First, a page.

Asma founded the independent Human Rights Commission of Pakistan and used it relentlessly to bring attention to the rights of Pakistan’s oppressed ethnic and religious minorities, women, children, and political dissidents.
She confronted military dictatorships and Pakistan’s deep state even when they threatened her and her family with vigilante justice orchestrated by religious zealots. Despite all this, she maintained a marvelous sense of humor and an even greater sense of justice and fair play.
Although Asma Jahangir was a remarkably competent and capable lawyer, she was wholly unimpressed by formalities and undaunted by considerations of her own status.
One would sometimes see her in Islamabad hitching a ride on the back of a motorcycle to get to an urgent hearing at the Supreme Court for victims of enforced disappearances when her car was stuck in traffic. On one trip to investigate extrajudicial killings in Balochistan, she slept on the floor with only books under her head as a pillow.
Her all-women law practice in Lahore bravely accepted cases of those accused of blasphemy notwithstanding threats of violence from religious extremists. She also represented bonded laborers, whose well-connected and influential masters were known for pursuing critics of their unjust practices using private armies.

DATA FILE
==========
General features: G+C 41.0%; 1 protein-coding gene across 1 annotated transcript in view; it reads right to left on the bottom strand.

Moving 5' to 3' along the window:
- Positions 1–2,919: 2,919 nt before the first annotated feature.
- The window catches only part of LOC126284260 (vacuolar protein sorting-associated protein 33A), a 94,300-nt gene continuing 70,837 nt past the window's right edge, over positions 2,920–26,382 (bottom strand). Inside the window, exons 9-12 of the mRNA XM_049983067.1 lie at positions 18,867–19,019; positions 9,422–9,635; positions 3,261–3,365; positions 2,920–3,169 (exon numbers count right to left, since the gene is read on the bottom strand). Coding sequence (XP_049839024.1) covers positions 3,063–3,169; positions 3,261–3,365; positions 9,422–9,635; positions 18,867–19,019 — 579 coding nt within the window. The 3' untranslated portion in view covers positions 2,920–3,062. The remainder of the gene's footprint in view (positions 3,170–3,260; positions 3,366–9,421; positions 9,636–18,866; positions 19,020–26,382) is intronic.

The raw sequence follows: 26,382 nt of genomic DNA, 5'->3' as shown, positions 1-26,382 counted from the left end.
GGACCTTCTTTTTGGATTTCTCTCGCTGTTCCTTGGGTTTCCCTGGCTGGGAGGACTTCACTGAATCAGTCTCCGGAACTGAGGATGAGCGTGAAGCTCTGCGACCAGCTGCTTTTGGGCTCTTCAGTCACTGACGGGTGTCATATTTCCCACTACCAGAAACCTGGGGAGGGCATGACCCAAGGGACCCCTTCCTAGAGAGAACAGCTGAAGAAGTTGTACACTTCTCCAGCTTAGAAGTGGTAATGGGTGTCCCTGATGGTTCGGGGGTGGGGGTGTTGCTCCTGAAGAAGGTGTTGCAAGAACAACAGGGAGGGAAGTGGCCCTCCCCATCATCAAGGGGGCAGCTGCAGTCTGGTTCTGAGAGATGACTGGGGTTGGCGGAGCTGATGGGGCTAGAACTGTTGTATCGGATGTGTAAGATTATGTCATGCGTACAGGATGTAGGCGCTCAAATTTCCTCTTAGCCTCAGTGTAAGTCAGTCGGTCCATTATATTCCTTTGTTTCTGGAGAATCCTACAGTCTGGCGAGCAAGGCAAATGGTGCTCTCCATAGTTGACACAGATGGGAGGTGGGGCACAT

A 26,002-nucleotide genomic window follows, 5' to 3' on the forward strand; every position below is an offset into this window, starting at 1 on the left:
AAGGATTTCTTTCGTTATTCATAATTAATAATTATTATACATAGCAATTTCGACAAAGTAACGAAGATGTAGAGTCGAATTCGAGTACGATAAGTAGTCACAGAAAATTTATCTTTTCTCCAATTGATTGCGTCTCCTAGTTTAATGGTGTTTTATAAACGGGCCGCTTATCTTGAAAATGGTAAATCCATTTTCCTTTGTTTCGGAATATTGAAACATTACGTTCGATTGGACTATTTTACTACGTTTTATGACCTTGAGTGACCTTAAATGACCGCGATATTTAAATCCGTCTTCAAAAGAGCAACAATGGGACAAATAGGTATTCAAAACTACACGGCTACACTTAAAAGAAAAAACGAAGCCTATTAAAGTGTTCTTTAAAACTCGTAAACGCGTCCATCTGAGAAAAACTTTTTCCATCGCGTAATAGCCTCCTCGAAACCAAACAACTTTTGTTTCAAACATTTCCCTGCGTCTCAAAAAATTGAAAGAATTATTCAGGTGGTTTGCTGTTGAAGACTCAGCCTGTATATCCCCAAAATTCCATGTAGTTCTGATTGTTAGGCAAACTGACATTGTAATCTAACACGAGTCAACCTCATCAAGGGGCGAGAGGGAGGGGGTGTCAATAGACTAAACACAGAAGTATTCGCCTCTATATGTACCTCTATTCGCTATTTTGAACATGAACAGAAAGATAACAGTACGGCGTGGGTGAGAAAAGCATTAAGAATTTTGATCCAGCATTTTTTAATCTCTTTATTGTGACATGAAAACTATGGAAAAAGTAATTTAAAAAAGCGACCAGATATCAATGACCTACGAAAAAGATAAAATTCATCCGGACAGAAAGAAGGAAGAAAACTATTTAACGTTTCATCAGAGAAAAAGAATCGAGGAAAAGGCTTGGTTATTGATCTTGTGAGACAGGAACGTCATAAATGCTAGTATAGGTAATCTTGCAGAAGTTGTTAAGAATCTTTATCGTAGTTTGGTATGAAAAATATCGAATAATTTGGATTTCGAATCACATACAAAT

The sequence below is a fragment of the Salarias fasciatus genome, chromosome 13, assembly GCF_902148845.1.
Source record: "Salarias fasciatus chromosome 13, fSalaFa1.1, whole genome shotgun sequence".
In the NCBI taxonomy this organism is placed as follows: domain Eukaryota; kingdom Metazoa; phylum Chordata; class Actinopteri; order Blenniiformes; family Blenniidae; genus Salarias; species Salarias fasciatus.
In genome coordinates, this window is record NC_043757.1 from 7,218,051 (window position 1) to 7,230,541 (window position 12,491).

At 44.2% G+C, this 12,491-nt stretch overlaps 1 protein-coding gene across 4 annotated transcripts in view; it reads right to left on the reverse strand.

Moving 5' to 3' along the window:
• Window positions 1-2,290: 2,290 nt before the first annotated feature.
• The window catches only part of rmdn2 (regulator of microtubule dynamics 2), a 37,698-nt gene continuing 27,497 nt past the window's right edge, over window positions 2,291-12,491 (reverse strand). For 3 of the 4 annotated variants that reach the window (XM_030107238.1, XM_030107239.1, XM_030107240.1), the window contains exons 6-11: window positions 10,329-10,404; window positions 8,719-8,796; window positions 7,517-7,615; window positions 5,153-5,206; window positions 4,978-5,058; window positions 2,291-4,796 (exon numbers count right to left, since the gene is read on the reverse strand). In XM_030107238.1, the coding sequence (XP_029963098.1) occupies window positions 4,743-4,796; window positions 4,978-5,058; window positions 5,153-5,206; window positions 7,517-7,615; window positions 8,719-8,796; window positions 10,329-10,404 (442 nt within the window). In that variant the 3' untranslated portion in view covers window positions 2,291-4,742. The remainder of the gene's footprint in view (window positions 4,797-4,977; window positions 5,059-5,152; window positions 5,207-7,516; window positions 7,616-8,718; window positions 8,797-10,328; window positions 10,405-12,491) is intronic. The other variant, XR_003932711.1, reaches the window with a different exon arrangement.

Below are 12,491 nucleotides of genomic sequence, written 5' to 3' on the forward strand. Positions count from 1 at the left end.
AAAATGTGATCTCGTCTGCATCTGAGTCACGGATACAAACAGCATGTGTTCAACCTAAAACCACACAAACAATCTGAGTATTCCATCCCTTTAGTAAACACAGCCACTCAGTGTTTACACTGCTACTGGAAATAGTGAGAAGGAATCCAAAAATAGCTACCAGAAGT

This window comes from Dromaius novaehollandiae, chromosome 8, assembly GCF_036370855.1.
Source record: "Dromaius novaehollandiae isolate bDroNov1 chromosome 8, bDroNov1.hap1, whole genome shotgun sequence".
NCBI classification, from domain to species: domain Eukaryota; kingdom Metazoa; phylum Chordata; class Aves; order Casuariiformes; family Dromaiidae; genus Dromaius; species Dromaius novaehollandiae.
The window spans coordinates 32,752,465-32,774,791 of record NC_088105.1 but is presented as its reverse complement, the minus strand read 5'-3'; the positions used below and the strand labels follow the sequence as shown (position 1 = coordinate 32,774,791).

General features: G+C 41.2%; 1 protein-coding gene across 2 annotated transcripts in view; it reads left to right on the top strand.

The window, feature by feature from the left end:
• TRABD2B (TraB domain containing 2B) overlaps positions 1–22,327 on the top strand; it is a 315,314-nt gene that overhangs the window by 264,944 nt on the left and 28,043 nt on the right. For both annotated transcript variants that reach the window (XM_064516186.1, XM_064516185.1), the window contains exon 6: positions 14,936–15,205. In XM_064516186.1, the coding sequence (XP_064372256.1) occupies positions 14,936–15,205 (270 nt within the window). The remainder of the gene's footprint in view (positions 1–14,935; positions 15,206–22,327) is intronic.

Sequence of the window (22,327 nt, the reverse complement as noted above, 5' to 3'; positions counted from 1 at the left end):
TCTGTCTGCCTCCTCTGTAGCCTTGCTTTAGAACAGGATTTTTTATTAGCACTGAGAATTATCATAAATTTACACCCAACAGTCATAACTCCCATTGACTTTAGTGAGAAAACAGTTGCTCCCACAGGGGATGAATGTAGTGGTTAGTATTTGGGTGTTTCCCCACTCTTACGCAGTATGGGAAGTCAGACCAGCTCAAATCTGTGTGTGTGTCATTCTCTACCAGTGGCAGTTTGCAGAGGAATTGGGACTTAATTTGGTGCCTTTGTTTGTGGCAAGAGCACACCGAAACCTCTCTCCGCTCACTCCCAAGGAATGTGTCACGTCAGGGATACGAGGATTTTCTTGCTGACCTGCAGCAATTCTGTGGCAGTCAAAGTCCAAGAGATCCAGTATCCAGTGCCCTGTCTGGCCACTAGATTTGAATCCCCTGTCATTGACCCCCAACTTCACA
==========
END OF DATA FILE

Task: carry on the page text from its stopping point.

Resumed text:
In the mid-1980s, Asma became such a thorn in the side of the Islamist dictatorship of General Zia-ul-Haq that his hand-chosen unelected parliament (called Majlis-e-Shoora) retaliated by passing a resolution accusing Asma Jahangir of blasphemy and calling for her to be sentenced to death. The basis of the accusation was a comment she allegedly made in a Women’s Action Forum (WAF) meeting. General Zia set up a commission to investigate the accusation, but a recording of the WAF meeting proved Asma had not made the alleged statement.
Asma Jahangir secured an unprecedented acquittal for an 11-year-old Christian boy, Salamat Masih, and his uncles. They had been falsely accused of writing blasphemous words on the wall of a mosque in a small town near Lahore in 1993. Nevertheless, one of Salamat’s uncles, Manzoor Masih, was killed outside district courts in Gujranwala during the initial hearing of the case.
Asma represented Salamat Masih and Rehmat Masih when they appealed before the Lahore High Court against their conviction by the trial court. Although she won acquittal for both clients from the Lahore High Court in 1995, the justice who rendered the decision, Arif Iqbal Bhatti, was assassinated. The case highlighted the inherent injustice of Pakistan’s blasphemy laws.
To her last day, Asma remained undeterred by the ongoing threats of violence against her for continuing to oppose these laws as well as discriminatory laws against the Ahmadiyya sect.
Asma Jahangir was a giant of a woman who spent her entire life fighting injustice, be it based on politics, socioeconomic differences, religion, or gender. She has left behind a still-fractured country that needs her now more than ever.
Pakistan’s oppressed and dispossessed will long remember Asma Jahangir, the woman with a huge heart, simplest tastes, and courage of a lion who gave voice to that unfortunate country’s voiceless. May she rest in peace.